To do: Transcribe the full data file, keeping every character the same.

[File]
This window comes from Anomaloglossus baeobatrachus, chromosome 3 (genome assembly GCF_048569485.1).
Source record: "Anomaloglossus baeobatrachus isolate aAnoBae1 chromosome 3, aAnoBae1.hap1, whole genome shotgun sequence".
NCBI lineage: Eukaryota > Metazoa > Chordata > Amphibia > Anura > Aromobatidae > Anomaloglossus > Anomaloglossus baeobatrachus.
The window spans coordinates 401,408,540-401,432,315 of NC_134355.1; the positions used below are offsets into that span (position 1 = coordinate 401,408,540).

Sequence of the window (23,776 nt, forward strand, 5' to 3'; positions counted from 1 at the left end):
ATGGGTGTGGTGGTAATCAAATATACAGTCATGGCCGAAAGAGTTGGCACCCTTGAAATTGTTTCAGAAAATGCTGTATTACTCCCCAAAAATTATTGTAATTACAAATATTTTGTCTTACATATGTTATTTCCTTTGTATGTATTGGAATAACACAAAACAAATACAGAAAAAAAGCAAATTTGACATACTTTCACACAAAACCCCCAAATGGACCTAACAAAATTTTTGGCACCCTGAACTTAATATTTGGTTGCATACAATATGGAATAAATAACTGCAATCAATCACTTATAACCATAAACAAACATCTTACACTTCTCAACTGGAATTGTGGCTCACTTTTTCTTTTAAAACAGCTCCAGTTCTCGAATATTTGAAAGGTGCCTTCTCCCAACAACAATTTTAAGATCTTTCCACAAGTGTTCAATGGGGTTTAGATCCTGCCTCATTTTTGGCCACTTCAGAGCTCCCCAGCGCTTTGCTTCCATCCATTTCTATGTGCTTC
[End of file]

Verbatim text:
This window comes from Anomaloglossus baeobatrachus, chromosome 3 (genome assembly GCF_048569485.1).
Source record: "Anomaloglossus baeobatrachus isolate aAnoBae1 chromosome 3, aAnoBae1.hap1, whole genome shotgun sequence".
NCBI lineage: Eukaryota > Metazoa > Chordata > Amphibia > Anura > Aromobatidae > Anomaloglossus > Anomaloglossus baeobatrachus.
The window spans coordinates 401,408,540-401,432,315 of NC_134355.1; the positions used below are offsets into that span (position 1 = coordinate 401,408,540).

Sequence of the window (23,776 nt, forward strand, 5' to 3'; positions counted from 1 at the left end):
ATGGGTGTGGTGGTAATCAAATATACAGTCATGGCCGAAAGAGTTGGCACCCTTGAAATTGTTTCAGAAAATGCTGTATTACTCCCCAAAAATTATTGTAATTACAAATATTTTGTCTTACATATGTTATTTCCTTTGTATGTATTGGAATAACACAAAACAAATACAGAAAAAAAGCAAATTTGACATACTTTCACACAAAACCCCCAAATGGACCTAACAAAATTTTTGGCACCCTGAACTTAATATTTGGTTGCATACAATATGGAATAAATAACTGCAATCAATCACTTATAACCATAAACAAACATCTTACACTTCTCAACTGGAATTGTGGCTCACTTTTTCTTTTAAAACAGCTCCAGTTCTCGAATATTTGAAAGGTGCCTTCTCCCAACAACAATTTTAAGATCTTTCCACAAGTGTTCAATGGGGTTTAGATCCTGCCTCATTTTTGGCCACTTCAGAGCTCCCCAGCGCTTTGCTTCCATCCATTTCTATGTGCTTC